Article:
Hence, Hashem telling us He is God who took us out of Mitzrayim perhaps needs to be stressed since we may easily look back at all the miracles and say it was all natural, as it was so commonplace. Similarly but slightly differently, R’ Yaakov Neiman (Darkei Mussar) as well explains that while the idea of realizing there’s a God is simple and doesn’t take much, as Avraham Avinu recognized Hashem already at the age of 3, the real difficulty that may arise is believing that the results of our actions are solely brought about from Hashem. Moshe was very involved in seemingly bringing miracles into fruition, and one may come to think it was man who caused the exodus. Therefore, Hashem says, “I am Hashem who took you out of Mitzrayim.” Me, and not man. This is a similar idea to the above, for one can only think he or she produces results if one believes he and nature have their own power independent of Hashem.

The knowledge that the exodus was solely Hashem’s causing and not man’s or nature is so critical for avodat Hashem that it’s in the very first of the Aseret Hadibrot. Why is it so important? The exodus was the cornerstone for our eventual relationship with Hashem, as we acknowledge that Hashem took us out from slavery and now we become His servants (see Ramban, Shemot, 20:2). Hakarat hatov derived from the exodus that is felt when reflecting upon Hashem’s kindness, benevolence and love towards us (demonstrated in Mitzrayim and the exodus) is the pillar and driving force of how we are to relate to Hashem (see Chovot Halevavot, Shaar Avodat Ha’elokim, and Sifsei Chaim, Moadim “2,” p. 270-274.). Thus, if one sees the whole exodus as nature or man’s work, the foundation of avodat Hashem is sorely lacking. It then makes sense that the message of the exodus is highlighted right in the beginning of the Aseret Hadibrot, the time of establishing the unification between us and Hashem.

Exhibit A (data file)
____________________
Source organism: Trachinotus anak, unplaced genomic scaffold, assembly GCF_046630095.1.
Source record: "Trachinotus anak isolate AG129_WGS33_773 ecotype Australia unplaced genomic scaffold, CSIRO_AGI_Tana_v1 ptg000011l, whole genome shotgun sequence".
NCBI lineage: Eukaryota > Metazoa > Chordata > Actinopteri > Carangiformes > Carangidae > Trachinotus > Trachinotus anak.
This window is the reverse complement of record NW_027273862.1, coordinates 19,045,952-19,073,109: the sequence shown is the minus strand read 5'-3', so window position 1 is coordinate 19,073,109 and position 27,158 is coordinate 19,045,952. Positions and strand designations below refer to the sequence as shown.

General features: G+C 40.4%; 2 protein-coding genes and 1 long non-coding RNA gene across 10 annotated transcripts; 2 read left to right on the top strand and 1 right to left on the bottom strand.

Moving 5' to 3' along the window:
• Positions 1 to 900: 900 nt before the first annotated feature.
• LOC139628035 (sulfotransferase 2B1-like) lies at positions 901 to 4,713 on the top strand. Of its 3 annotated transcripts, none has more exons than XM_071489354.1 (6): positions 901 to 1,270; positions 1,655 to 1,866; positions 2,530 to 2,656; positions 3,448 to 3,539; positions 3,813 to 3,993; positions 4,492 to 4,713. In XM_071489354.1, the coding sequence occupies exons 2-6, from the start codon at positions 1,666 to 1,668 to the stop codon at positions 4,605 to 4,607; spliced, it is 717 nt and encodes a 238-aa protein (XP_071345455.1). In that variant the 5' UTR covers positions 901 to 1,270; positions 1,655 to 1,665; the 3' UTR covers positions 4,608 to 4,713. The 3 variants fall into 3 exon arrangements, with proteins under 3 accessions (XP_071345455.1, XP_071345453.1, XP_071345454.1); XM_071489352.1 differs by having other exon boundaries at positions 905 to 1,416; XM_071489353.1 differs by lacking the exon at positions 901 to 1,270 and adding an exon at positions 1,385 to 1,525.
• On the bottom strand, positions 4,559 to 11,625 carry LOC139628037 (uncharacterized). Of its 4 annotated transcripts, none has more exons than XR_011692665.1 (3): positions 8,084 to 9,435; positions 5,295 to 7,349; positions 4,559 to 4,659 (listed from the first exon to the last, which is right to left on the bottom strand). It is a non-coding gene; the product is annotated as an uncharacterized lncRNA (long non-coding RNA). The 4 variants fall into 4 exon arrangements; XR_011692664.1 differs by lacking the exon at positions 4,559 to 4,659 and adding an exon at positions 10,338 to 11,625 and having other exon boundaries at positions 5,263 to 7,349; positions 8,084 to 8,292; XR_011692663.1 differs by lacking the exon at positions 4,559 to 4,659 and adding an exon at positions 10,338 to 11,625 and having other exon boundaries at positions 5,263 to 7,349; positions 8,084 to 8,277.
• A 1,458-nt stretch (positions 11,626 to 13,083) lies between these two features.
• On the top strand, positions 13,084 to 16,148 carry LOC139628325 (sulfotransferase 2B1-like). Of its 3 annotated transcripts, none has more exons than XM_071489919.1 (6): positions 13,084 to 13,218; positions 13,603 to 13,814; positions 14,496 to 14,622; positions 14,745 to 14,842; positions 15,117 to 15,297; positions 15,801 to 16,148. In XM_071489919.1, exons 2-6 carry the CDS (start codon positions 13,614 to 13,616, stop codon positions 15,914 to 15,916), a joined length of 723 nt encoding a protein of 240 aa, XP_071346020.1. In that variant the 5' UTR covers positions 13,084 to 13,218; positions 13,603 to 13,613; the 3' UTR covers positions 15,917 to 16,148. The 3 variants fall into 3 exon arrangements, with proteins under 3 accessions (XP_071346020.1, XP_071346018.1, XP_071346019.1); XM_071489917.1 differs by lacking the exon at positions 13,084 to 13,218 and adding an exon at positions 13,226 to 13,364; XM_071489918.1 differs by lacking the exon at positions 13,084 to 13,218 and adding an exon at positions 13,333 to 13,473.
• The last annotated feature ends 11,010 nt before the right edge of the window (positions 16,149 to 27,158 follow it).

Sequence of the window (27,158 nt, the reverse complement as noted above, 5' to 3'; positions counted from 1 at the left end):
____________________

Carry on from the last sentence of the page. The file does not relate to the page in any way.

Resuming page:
The mitzvah of Rosh Chodesh was given right before we left Mitzrayim. Why? What was so important about giving it then? Sefat Emet (Yitro, תרנ”ח) writes that the message of a new month represents refreshment: A person can get so used to things running on their own, and Rosh Chodesh reminds us that Hashem is taking care of things. Based on this, we can perhaps explain that Hashem gave us Rosh Chodesh specifically then—after so many open miracles and many more miracles to come—to imbue us with the realization that it’s not nature or man, but Hashem.

This can perhaps explain a curious Rashi, who right in the beginning of the Torah asks why the Torah doesn’t begin with Rosh Chodesh since that was the first mitzvah given. We can ask, what’s the question? Isn’t it imperative to start with knowing that Hashem created the universe? However, based on the above, knowing this is obvious. But Rosh Chodesh, which is a consistent reminder that Hashem is running nature and our lives, is not so obvious—and it’s the pillar of our relationship with Hashem. Thus, Rashi asks: The Torah, which has the details of how to serve Hashem, should start with this very idea!

In last week’s parsha, the Jews asked, “Is Hashem in our midst or not?” The same Jews who with their own very two eyes experienced and saw miracle after miracle of untold proportions wonder if Hashem is with them. R’ Henoch Leibowitz (Chiddushei Halev, Beshalach) explains that this goes to show the phenomenon that despite being heavily surrounded by miracles, one can nevertheless become so used to miracles to the point of even losing sight of Hashem.

While it’s natural to see nature as its own force, or man with his own power, the very first of the Aseret Hadibrot can teach that instead of seeing things from an angle of human control or nature, to rather see the world and our lives from a Godly perspective.


Binyamin Benji is a graduate of Yeshivat Rabbeinu Yitzchak Elchanan and Wurzweiler School of Social Work. He can be reached at [email protected].